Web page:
Chris Redlitz and Beverly Parenti are venture capitalists who run a business incubator -- in San Quentin State Prison.
I know. I would have thought they were nuts, too. But then I met Heracio Harts and Tulio Cardozo, both ex-cons, but for purposes of this column, you can think of them as productive members of society.
"I made a bad choice that landed me in prison," Harts, 39, told me recently. "Now I'm dedicated to giving back to society and being socially responsible."
Harts and Cardozo are among the first graduates of Redlitz's and Parenti's The Last Mile program. Well, they're the first who have graduated and been released from prison. An additional 11 graduates will have to hold off on being productive until their sentences are up.
The program is a serious six-month curriculum with classes meeting for two hours, two or three times a week. Redlitz says he covers digital media (which is a challenge because the prisoners aren't allowed to use computers), building a business plan and developing a pitch. Husband-and-wife team Redlitz and Parenti bring in tech CEOs to provide real-life lessons. And each student presents a product pitch to investors and other prisoners during a Demo Day behind bars.
"The pitches that they do on Demo Day are as good or better than anything you see in the valley," Redlitz says.
Maybe that sounds over the top, but when you consider Harts and Cardozo's stories, you've got to figure that Redlitz might have the goods to back it up. Harts was released from San Quentin in March after serving more than eight years for manslaughter. Within weeks, he landed an internship at Rally.org, a San Francisco crowdfunding site for social causes.
"His commitment has been unquestionable," says Nick Warshaw, Rally's communication manager. He says Harts' work on search optimization has led to greater exposure for Rally's customers.
Cardozo, who's been fascinated with programming since he was a kid on the Peninsula, heard about The Last Mile after serving nearly seven years for processing hashish oil and an alleged immigration violation. He completed the business course while working as an intern at Kicklabs, a more traditional incubator for entrepreneurs that Redlitz and Parenti run in San Francisco. He's launched a consultancy and has landed a number of clients who want help with Web design, digital security issues and other online advice.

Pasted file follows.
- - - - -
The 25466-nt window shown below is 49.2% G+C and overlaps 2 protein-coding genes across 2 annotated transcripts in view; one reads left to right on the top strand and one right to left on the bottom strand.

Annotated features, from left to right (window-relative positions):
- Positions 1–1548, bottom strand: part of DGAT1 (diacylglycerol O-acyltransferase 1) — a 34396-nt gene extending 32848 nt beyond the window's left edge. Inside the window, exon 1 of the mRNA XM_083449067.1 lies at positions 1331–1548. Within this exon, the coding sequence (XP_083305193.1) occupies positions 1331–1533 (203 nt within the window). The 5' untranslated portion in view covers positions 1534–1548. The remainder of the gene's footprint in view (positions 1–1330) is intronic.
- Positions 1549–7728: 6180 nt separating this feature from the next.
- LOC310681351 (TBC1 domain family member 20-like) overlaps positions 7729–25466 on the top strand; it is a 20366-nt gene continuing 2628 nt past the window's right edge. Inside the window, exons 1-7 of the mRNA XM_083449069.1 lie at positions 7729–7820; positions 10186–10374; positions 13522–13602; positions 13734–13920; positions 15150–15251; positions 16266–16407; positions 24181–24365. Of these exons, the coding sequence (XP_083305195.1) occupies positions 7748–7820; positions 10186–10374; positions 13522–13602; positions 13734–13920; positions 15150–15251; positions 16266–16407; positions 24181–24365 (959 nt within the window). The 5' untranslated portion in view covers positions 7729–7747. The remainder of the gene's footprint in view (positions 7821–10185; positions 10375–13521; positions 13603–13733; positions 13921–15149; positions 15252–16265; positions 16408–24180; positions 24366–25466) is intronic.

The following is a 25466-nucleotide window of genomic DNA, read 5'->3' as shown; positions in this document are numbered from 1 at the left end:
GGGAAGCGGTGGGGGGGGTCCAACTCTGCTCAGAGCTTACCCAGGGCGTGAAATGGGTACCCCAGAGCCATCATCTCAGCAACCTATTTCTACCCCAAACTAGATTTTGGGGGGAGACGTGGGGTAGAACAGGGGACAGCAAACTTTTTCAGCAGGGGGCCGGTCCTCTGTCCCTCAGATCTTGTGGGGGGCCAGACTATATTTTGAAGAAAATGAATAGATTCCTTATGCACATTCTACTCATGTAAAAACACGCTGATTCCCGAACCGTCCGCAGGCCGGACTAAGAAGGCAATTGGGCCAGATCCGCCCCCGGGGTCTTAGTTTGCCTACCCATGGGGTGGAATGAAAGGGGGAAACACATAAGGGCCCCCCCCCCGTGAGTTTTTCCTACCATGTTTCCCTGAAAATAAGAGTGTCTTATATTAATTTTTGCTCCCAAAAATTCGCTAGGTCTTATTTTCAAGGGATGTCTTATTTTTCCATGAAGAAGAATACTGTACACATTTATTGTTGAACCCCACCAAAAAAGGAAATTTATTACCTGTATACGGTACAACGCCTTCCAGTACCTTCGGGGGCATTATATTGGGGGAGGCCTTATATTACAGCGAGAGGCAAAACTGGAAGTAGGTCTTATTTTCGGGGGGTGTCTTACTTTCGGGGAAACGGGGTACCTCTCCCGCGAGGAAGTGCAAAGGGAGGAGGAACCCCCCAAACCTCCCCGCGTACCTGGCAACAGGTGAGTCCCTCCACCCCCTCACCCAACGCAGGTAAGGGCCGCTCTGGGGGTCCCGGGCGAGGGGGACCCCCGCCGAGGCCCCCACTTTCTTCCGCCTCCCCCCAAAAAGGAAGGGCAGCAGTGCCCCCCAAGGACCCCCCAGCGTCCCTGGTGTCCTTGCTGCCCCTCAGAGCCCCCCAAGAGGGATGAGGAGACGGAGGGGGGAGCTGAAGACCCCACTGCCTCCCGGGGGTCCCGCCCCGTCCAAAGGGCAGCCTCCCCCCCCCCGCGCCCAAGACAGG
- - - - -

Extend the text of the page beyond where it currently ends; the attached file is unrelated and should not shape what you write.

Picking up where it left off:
"It was really a fantastic opportunity to start to weave together all the things I had been learning for a long time," Cardozo, 31, says. "I was at the point where I felt I had to start producing."
Redlitz and Parenti say seeing the change in men who could have lost hope keeps them going.
"You get started and you make a little difference," Parenti says, "and it kind of fuels the fire."
Which makes sense, but what got them started in the first place? The vision took shape when Redlitz agreed to give a brief talk about business at San Quentin. "I'd never been in any prison," he says. "I went in, frankly, out of curiosity."
And it wasn't what he expected. Well, some of it was. It was a little scary. But the prisoners who attended his lecture were interested, engaged and motivated. And they had a lot of time to study.
"Some of the guys handed me business plans," Relitz says. "Here is a group of guys that is really smart." He figured that he and Parenti were already running an incubator, so they had a curriculum. Could they tweak it and take it into prison?
There were challenges: Teaching programming was out. No computers, remember? There was the question of accountability. Redlitz wanted to be hard-nosed about getting the work done and being respectful of classmates' time. "We didn't know how hard to push it," he says. "You think about coming in and getting in the face of someone who's a convicted murderer; that's a little daunting."
But it turns out, Redlitz's students were determined to take advantage of a class that might give them a boost.
"It took some studying and dedication," Harts says, "but this was our opportunity of a lifetime."
You hear a lot in Silicon Valley about changing the world with the next great innovation. But how about changing a life or two? Sure, its very early going for Heracio Harts, Trulio Cardozo and The Last Mile itself.
But I got a glimpse of the potential recently. Harts, Cardozo, Redlitz and Parenti were giving a presentation to promote the program at startup social site Quora. Harts stood in front of dozens of employees in a Spartan chic lunchroom and talked about his transformation. (He was not talking about the details of his crime, as he says he prefers not to.)
He was back with his wife and three kids. He was loving his job. He was looking ahead to bigger things and marveling at how technology had changed in the eight years he'd been locked up -- like when his son asked his smartphone a question and the phone answered back. That son, Heracio Harts II, who was 11 when his father went to prison and is now a sophomore at Clark Atlanta University, stood in the back, holding up his smartphone and recording every single moment of his dad's speech.
"It's one of those absolute moments of 'Wow, look at my dad,' " the younger Harts says. "It's a big, big deal."